(TIME) – Turkish President Recep Tayyip Erdogan publicly reassured citizens early Saturday in Istanbul after a chaotic night in which factions of Turkey’s military said they had taken control of the country. Erdogan had apparently been on a plane that was held in the air while the attempted coup was underway, before landing in Istanbul. He had called for citizens to take to the streets in support of his democratically elected government, before emerging at Istanbul’s Ataturk airport.
Speaking to a large crowd outside the airport, Erdogan said the elected government was still in control of the country. “We are not going to compromise,” he said.
“The president, whom 52% of the people brought to power, is in charge. This government brought to power by the people, is in charge. They won’t succeed as long as we stand against them by risking everything.”
In televised remarks earlier on Saturday he referred to the attempted coup as an “uprising, a betrayal movement,” that originated from a small group within the military.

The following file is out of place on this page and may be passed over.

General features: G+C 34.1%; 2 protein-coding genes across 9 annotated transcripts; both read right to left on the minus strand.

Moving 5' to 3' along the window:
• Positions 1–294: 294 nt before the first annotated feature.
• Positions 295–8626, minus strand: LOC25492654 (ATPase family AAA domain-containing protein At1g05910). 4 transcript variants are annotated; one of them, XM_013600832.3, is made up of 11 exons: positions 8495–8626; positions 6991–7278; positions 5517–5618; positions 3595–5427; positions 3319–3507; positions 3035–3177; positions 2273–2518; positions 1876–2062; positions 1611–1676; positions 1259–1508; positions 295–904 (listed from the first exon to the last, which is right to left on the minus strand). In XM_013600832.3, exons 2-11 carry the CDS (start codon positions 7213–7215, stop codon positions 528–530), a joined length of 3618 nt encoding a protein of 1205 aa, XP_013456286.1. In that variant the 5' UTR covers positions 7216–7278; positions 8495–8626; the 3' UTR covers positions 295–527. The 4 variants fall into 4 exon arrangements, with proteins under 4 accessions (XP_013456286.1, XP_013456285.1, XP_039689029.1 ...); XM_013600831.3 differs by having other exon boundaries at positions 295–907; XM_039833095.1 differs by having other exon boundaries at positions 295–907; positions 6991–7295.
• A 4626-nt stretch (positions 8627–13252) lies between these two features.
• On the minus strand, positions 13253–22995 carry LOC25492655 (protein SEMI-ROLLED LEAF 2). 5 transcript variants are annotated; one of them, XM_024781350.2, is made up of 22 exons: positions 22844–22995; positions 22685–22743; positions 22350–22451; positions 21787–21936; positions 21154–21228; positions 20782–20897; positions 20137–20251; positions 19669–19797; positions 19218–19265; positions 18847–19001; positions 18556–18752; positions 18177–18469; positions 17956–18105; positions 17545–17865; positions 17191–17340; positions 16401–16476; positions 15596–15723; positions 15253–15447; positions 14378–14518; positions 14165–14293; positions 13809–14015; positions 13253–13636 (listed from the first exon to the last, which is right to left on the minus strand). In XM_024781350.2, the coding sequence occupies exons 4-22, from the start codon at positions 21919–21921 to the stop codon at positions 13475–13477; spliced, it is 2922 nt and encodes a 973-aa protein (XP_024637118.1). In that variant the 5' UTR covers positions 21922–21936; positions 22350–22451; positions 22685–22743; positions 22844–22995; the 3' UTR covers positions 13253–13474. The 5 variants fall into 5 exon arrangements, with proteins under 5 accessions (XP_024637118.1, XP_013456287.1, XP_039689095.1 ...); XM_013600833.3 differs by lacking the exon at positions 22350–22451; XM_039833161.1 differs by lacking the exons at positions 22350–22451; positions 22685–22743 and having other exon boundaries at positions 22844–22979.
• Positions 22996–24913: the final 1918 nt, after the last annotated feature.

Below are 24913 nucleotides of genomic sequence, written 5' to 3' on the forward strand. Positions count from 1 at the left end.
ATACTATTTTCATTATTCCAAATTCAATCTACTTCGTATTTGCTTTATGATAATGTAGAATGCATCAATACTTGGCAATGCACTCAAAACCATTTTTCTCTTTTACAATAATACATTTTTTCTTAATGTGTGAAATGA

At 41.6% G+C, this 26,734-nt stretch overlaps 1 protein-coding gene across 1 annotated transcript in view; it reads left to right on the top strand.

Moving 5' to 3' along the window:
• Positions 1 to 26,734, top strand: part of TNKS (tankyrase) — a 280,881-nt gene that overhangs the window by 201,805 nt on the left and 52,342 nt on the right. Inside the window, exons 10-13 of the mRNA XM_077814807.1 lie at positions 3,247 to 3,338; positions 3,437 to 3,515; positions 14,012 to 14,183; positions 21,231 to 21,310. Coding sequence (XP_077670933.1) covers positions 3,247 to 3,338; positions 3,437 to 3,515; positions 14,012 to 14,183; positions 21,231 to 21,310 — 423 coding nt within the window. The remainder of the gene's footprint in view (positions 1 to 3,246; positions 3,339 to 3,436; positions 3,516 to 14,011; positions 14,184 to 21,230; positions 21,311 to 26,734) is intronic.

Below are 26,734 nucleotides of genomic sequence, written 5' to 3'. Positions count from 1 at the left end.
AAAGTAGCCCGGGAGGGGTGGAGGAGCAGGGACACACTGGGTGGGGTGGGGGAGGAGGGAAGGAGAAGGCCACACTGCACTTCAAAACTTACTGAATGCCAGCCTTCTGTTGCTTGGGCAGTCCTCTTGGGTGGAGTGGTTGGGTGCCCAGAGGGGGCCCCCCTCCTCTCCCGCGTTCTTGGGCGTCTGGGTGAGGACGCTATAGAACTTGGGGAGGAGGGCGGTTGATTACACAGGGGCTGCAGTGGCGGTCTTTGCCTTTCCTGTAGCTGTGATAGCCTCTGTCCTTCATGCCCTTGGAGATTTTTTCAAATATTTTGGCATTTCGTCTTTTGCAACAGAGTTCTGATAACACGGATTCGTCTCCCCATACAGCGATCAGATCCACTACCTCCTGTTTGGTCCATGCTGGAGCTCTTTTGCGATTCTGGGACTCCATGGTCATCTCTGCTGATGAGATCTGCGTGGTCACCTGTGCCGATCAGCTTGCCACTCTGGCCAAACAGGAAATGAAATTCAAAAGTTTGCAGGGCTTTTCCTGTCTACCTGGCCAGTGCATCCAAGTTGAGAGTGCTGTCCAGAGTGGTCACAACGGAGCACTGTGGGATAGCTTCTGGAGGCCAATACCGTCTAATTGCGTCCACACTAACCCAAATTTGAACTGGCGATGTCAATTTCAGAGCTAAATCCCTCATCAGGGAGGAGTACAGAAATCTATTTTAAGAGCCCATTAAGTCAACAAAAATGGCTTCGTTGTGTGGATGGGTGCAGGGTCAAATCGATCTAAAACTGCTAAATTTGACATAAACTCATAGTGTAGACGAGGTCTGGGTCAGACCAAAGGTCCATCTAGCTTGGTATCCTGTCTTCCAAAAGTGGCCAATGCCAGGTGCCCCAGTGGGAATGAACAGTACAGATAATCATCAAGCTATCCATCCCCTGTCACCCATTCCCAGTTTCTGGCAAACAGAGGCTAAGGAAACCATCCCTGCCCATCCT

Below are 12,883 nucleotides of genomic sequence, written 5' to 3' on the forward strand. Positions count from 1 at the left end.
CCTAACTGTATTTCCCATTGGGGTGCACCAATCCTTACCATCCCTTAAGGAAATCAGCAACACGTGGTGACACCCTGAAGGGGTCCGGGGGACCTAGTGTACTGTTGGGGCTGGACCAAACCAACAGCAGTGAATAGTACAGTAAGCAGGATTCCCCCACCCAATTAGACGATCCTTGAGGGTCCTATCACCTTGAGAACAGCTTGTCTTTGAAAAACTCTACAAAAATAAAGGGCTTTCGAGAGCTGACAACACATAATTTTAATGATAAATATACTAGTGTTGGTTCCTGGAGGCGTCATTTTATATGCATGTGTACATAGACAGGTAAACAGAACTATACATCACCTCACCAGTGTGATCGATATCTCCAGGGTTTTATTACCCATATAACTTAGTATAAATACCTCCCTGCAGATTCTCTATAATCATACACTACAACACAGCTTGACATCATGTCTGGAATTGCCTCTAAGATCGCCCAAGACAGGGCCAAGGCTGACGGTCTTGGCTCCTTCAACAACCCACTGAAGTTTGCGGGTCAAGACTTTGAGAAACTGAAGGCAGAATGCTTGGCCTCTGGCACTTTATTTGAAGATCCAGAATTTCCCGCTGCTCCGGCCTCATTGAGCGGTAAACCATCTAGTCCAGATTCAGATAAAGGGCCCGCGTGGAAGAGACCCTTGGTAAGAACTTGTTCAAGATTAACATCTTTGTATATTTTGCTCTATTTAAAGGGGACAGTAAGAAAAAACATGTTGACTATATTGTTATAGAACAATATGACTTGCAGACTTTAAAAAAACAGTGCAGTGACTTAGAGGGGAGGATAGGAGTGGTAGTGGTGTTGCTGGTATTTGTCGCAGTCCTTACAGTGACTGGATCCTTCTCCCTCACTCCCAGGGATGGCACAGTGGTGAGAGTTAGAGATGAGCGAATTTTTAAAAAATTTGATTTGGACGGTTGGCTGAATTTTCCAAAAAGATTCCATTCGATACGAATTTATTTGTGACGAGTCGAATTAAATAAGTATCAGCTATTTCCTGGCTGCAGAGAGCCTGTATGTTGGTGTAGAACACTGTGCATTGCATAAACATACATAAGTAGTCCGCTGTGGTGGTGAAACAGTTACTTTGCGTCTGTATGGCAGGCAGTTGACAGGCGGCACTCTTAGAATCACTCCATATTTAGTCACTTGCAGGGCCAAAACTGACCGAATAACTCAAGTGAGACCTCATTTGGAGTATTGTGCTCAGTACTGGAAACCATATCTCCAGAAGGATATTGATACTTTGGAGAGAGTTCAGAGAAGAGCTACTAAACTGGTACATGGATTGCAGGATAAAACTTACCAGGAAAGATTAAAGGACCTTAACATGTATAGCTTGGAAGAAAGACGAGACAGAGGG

Within a few hours of the coup attempt, the country’s national intelligence spokesperson said it had been “repelled,” as Turkish residents heeded Erdogan’s call and filled public spaces as a statement of support.
According an official in Erdogan’s office 60 people, most of them civilians, were killed during the coup attempt, reports the Associated Press. In Istanbul, at least 150 people were admitted to the Haydarpasa Numune Hospital with injuries, but there was no word on fatalities there.
As the government said they were working to crush the coup, an official told AP that 336 people had been arrested across the country. Most of those in custody are reportedly police officers. Earlier on Saturday, Prime Minister Binali Yildirim said “things are getting better every minute,” adding that he had ordered planes flown by coup plotters to be shot down.
But the chaos continued into the morning, with reports that a bomb had hit the Turkish parliament in the capital of Ankara, injuring people there. There were additional reports of explosions and gunfire in Istanbul’s main Taksim Square and the state-run news agency Anadolu reported that a military helicopter used by coup plotters had been shot down on the outskirts of Ankara.